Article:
Perhaps the words in the picture are explained at greater length in the text, or perhaps actual numbers are given for the dissociation constants (https://www.quora.com/Why-is-o-flurophenol-is-more-acidic-than-p-flurophenol). As it turns out, the dissociation constants are 8.7, 9.3. 9.9 and 10.0 for ortho, meta, para and unsubstituted phenol. Ortho-...


1

All the compounds that have a relation $\alpha-\beta$ between the carbonyl groups. The hydrogen between two $\ce{CO}$ is very acid because two electrowithdrawing remove electron density from the $\ce{C-O}$ bond. Therefore for this kind of compound the most stable for is the enol. In Organic Chemistry this is very useful in creating new carbon-carbon bonds in ...


1

When Point mutations occur in one strand of DNA, irregular base-pair emerge. One of the main features of this irregular state is that the width of the double-strand differs from the standard form(usually larger width as the new, irregular base pairings are weak) in that specific area. In other words, the portion of DNA which has the defective base-pair ...


1

These exponents $10$ and $12$ are a little bit arbitrary. They have been chosen so as to obtain an energy curve corresponding to the measured H-bond energies. Other attempts have been published, like the famous Morse curve, which is, for covalent bonds versus HO distance $d$ : $$E(d) = D[1 - e^{-k(d - d_o)}]^2$$ where $D$ is the dissociation energy of the ...


1

There is the general trend in the groups 15, 16, 17 of raising of boiling points for the binary compounds with hydrogen, going down the groups. But the first members of each group - $\ce{NH3, H2O, HF}$ - have anomally with their boiling points being exceptionally high, due hydrogen bonds. The strength of these bonds and the boiling point decreases in the ...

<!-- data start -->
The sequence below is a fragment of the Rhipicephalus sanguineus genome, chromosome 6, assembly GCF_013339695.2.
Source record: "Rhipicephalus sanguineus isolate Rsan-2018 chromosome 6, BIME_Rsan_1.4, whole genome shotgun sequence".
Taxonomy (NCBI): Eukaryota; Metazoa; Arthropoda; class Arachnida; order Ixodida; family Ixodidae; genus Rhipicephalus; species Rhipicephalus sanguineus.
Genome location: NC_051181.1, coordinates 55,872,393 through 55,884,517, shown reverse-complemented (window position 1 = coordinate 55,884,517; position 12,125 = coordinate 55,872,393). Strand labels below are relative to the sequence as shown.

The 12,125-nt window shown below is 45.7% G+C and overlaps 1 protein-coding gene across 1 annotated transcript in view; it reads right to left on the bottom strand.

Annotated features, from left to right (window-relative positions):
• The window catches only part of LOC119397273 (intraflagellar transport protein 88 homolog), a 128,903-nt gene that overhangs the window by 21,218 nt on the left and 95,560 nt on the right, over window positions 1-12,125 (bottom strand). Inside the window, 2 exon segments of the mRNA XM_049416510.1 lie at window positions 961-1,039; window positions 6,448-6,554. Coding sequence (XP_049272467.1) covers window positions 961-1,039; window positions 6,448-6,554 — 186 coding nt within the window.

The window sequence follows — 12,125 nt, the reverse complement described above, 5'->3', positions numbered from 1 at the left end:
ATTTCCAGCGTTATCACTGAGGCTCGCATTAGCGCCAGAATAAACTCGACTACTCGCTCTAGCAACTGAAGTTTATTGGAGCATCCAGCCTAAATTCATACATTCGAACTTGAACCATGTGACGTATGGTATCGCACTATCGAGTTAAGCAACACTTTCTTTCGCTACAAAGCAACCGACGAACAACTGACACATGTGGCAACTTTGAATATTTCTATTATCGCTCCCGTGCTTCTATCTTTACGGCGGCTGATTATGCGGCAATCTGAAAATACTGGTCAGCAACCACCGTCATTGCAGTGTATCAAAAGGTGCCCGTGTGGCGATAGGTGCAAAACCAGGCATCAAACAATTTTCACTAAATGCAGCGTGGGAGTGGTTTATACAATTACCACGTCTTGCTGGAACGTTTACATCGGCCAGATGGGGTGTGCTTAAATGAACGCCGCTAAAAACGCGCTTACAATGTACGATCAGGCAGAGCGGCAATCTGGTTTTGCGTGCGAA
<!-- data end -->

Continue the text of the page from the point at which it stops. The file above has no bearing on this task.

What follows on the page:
1

"In a way yes". However, rather than starting from nomenclature to get facts, do the vice versa. Otherwise and again "in a way", they could be seen as permanent dipole-dipole interactions, too. Hydrogen bonds have energy of about a tenth as compared to covalent bonds. So they are considerably weaker but still stronger than other ...


1

You don't need a lone pair. Water can hydrogen bond to methane, attacking the back side of one of the carbon-hydrogen bonds in the methane. In a molecular orbital the sigma bonding orbitals in the methane are sufficiently delocalized to serve in place of lone pairs, overlapping the antibonding orbitals in the water [1]: Abstract (from [1]) Quantum chemical ...


1

I would say that your analysis of first, second and fourth one is correct, as H-bonds are stronger than dipole-dipole interactions. However, you made a mistake while filtering compounds having dipole-dipole interaction. The $1$ and $3$, both have dipoles! The $\ce{C=O}$ bonds in $\ce{CO2}$ are polar and hence they possess dipoles, but unlike a water molecule,...


1

In fact, yes. It can be explained by a HOMO-LUMO interaction. I am currently running NBO (natural bond orbital) computations for a theoretical study of hydrogen bonds in some models. And NBO interprets hydrogen bond as the donation of electrons from the lone pair (non-bonding electrons) of the hydrogen acceptor to the (LUMO) antibonding orbital of the ...